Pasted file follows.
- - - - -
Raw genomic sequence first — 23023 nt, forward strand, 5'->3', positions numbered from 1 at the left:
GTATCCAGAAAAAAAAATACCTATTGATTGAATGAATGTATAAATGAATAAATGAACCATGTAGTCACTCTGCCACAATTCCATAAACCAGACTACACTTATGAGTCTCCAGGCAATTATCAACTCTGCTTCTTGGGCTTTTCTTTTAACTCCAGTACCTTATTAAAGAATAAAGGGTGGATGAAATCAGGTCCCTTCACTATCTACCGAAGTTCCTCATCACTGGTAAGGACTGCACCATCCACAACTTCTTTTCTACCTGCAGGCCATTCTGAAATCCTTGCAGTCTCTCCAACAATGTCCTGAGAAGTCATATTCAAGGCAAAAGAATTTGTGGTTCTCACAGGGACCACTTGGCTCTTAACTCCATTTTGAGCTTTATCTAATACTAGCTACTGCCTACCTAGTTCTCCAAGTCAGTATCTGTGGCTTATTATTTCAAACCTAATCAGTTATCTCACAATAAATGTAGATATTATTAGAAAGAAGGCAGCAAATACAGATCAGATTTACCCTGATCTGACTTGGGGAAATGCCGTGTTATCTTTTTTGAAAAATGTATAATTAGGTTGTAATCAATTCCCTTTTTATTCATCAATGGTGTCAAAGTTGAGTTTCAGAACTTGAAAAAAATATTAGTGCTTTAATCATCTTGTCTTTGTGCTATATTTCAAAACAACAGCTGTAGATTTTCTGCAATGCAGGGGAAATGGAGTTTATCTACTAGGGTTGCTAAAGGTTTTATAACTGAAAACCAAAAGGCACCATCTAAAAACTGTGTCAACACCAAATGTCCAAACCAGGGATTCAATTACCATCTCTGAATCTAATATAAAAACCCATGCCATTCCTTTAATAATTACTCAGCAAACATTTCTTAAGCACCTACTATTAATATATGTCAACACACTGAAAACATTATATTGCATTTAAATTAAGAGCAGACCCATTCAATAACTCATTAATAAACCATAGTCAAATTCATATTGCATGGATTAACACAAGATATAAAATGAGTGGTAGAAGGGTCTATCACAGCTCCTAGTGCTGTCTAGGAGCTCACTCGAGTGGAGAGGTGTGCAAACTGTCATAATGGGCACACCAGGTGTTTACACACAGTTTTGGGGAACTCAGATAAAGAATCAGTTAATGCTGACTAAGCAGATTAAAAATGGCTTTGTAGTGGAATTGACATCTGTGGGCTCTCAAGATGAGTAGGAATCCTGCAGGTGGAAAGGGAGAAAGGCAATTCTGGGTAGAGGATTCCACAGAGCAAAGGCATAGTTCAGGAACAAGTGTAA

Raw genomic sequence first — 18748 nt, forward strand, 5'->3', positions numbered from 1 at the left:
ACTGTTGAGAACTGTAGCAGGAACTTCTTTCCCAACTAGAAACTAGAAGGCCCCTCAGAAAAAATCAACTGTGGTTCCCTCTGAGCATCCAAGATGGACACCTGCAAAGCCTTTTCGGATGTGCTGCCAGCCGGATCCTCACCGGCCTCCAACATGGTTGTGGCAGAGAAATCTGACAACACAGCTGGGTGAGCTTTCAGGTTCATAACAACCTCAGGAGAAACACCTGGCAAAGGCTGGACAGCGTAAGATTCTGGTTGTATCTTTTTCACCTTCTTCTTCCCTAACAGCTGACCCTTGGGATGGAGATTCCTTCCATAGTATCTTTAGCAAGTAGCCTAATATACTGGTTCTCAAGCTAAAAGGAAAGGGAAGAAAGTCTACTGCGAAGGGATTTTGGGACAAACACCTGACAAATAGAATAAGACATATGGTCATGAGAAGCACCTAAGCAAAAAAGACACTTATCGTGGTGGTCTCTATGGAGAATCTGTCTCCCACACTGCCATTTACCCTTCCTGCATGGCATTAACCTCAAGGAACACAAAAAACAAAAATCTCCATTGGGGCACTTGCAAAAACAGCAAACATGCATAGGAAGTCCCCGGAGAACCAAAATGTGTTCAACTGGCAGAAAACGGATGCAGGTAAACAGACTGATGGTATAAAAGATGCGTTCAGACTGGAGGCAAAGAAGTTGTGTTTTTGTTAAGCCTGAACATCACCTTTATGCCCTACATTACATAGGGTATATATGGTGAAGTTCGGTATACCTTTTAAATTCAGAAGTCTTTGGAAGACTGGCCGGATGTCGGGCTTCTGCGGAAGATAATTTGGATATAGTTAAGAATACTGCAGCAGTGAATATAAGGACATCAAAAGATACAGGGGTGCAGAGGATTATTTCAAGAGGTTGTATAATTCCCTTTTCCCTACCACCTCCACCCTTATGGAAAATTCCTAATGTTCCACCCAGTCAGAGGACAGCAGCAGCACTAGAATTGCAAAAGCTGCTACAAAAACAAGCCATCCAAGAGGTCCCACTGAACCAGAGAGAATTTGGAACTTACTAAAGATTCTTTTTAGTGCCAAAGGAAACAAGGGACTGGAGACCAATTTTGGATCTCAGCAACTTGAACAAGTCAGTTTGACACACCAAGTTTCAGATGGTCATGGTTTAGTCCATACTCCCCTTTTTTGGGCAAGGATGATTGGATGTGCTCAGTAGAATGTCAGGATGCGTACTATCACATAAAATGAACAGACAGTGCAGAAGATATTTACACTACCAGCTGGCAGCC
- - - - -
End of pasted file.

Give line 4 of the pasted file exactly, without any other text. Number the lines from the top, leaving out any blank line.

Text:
ACTGTTGAGAACTGTAGCAGGAACTTCTTTCCCAACTAGAAACTAGAAGGCCCCTCAGAAAAAATCAACTGTGGTTCCCTCTGAGCATCCAAGATGGACACCTGCAAAGCCTTTTCGGATGTGCTGCCAGCCGGATCCTCACCGGCCTCCAACATGGTTGTGGCAGAGAAATCTGACAACACAGCTGGGTGAGCTTTCAGGTTCATAACAACCTCAGGAGAAACACCTGGCAAAGGCTGGACAGCGTAAGATTCTGGTTGTATCTTTTTCACCTTCTTCTTCCCTAACAGCTGACCCTTGGGATGGAGATTCCTTCCATAGTATCTTTAGCAAGTAGCCTAATATACTGGTTCTCAAGCTAAAAGGAAAGGGAAGAAAGTCTACTGCGAAGGGATTTTGGGACAAACACCTGACAAATAGAATAAGACATATGGTCATGAGAAGCACCTAAGCAAAAAAGACACTTATCGTGGTGGTCTCTATGGAGAATCTGTCTCCCACACTGCCATTTACCCTTCCTGCATGGCATTAACCTCAAGGAACACAAAAAACAAAAATCTCCATTGGGGCACTTGCAAAAACAGCAAACATGCATAGGAAGTCCCCGGAGAACCAAAATGTGTTCAACTGGCAGAAAACGGATGCAGGTAAACAGACTGATGGTATAAAAGATGCGTTCAGACTGGAGGCAAAGAAGTTGTGTTTTTGTTAAGCCTGAACATCACCTTTATGCCCTACATTACATAGGGTATATATGGTGAAGTTCGGTATACCTTTTAAATTCAGAAGTCTTTGGAAGACTGGCCGGATGTCGGGCTTCTGCGGAAGATAATTTGGATATAGTTAAGAATACTGCAGCAGTGAATATAAGGACATCAAAAGATACAGGGGTGCAGAGGATTATTTCAAGAGGTTGTATAATTCCCTTTTCCCTACCACCTCCACCCTTATGGAAAATTCCTAATGTTCCACCCAGTCAGAGGACAGCAGCAGCACTAGAATTGCAAAAGCTGCTACAAAAACAAGCCATCCAAGAGGTCCCACTGAACCAGAGAGAATTTGGAACTTACTAAAGATTCTTTTTAGTGCCAAAGGAAACAAGGGACTGGAGACCAATTTTGGATCTCAGCAACTTGAACAAGTCAGTTTGACACACCAAGTTTCAGATGGTCATGGTTTAGTCCATACTCCCCTTTTTTGGGCAAGGATGATTGGATGTGCTCAGTAGAATGTCAGGATGCGTACTATCACATAAAATGAACAGACAGTGCAGAAGATATTTACACTACCAGCTGGCAGCC